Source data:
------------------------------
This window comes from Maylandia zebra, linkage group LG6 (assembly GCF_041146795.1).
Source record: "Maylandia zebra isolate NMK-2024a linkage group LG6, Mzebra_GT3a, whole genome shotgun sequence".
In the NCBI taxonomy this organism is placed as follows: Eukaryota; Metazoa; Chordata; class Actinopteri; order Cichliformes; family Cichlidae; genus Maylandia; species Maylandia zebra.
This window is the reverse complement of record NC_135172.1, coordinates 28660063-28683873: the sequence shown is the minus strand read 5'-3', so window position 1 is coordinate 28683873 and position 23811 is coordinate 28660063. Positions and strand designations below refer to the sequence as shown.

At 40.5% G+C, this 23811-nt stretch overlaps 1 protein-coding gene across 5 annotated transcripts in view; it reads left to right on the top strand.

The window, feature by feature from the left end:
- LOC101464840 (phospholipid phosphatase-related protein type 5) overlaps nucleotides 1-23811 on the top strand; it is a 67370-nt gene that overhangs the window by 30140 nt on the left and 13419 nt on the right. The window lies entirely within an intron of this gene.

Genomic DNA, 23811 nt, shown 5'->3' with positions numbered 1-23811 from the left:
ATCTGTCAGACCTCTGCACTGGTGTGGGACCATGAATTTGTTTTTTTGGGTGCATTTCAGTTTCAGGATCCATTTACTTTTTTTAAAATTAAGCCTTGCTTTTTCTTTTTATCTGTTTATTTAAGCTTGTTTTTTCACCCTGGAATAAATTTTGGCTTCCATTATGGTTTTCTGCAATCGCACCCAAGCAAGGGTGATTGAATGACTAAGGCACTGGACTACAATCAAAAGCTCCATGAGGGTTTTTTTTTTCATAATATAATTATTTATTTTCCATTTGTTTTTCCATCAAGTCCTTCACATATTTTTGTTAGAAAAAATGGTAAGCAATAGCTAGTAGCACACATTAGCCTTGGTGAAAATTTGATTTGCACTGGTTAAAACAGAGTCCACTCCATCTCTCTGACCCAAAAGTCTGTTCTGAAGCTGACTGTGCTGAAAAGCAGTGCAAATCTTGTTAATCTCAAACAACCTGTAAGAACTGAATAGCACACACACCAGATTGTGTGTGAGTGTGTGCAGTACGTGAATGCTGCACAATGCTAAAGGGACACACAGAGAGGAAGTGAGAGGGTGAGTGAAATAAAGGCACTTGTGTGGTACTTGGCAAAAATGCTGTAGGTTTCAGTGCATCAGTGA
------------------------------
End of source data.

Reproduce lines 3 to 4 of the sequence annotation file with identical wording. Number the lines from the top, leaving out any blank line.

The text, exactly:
In the NCBI taxonomy this organism is placed as follows: Eukaryota; Metazoa; Chordata; class Actinopteri; order Cichliformes; family Cichlidae; genus Maylandia; species Maylandia zebra.
This window is the reverse complement of record NC_135172.1, coordinates 28660063-28683873: the sequence shown is the minus strand read 5'-3', so window position 1 is coordinate 28683873 and position 23811 is coordinate 28660063. Positions and strand designations below refer to the sequence as shown.